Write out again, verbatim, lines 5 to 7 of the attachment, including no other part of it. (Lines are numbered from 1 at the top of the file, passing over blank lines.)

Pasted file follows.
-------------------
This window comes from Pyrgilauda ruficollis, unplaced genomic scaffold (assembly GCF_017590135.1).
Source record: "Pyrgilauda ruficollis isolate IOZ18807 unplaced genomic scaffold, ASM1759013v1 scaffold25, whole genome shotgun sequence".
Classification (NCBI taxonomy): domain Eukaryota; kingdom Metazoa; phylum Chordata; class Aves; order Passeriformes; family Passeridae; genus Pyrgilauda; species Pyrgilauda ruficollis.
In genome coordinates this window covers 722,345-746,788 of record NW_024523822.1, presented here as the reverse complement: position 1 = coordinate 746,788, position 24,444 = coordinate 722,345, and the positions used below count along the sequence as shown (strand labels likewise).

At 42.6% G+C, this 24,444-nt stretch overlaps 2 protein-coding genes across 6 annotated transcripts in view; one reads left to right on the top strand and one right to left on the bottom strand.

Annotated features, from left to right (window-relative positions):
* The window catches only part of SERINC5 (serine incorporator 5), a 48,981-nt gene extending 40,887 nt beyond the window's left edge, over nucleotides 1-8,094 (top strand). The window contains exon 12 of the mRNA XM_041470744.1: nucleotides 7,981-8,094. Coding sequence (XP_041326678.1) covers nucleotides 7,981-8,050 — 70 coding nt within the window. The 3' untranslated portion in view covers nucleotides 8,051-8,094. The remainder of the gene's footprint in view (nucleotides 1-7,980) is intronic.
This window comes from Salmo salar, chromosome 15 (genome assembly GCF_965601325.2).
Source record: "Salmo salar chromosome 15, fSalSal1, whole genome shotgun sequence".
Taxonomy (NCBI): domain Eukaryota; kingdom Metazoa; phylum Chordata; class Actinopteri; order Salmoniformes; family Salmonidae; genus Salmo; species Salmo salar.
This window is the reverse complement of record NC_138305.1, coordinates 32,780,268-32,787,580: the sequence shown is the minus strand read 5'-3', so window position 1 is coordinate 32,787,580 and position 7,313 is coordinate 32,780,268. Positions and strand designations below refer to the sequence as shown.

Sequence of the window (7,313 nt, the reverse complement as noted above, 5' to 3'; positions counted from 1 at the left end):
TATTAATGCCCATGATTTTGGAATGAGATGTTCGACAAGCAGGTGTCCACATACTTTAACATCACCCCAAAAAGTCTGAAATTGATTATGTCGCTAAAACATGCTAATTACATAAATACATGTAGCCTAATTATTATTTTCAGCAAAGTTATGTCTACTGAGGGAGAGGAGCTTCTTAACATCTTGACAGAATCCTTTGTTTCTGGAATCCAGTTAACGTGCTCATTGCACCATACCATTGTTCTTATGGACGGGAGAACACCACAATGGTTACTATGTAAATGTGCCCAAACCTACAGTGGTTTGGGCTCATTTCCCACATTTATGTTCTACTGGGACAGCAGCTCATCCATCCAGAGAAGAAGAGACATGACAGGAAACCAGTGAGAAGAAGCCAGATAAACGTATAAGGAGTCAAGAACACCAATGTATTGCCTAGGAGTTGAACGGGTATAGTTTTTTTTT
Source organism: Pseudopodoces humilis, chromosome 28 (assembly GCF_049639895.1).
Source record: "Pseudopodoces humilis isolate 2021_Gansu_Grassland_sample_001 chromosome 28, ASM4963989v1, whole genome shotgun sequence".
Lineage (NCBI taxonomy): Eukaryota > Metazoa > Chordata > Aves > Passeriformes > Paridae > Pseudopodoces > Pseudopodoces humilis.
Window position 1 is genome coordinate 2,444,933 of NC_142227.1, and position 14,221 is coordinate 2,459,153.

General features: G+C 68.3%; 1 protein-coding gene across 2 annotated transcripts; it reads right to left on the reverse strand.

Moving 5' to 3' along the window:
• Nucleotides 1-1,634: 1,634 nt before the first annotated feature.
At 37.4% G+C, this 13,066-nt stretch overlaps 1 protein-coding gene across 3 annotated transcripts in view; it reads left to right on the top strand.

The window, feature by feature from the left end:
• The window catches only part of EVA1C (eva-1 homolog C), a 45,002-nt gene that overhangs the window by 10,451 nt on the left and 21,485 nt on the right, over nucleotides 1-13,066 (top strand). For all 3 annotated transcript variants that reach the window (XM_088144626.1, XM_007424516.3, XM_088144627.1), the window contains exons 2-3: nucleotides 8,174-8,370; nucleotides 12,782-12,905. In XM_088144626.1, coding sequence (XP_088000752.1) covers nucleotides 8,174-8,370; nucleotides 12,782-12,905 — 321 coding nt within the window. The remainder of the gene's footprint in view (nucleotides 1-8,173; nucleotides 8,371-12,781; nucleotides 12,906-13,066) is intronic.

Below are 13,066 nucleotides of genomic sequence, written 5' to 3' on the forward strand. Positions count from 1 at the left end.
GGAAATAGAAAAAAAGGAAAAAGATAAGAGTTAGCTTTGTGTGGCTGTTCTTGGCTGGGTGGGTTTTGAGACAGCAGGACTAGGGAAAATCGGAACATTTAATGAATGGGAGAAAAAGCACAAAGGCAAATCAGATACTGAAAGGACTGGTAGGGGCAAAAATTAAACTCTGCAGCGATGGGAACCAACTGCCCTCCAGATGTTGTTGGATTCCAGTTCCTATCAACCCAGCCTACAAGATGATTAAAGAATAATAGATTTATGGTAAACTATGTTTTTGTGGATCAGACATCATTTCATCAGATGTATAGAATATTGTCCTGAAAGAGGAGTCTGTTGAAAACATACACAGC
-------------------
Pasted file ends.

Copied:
At 42.6% G+C, this 24,444-nt stretch overlaps 2 protein-coding genes across 6 annotated transcripts in view; one reads left to right on the top strand and one right to left on the bottom strand.

Annotated features, from left to right (window-relative positions):
* The window catches only part of SERINC5 (serine incorporator 5), a 48,981-nt gene extending 40,887 nt beyond the window's left edge, over nucleotides 1-8,094 (top strand). The window contains exon 12 of the mRNA XM_041470744.1: nucleotides 7,981-8,094. Coding sequence (XP_041326678.1) covers nucleotides 7,981-8,050 — 70 coding nt within the window. The 3' untranslated portion in view covers nucleotides 8,051-8,094. The remainder of the gene's footprint in view (nucleotides 1-7,980) is intronic.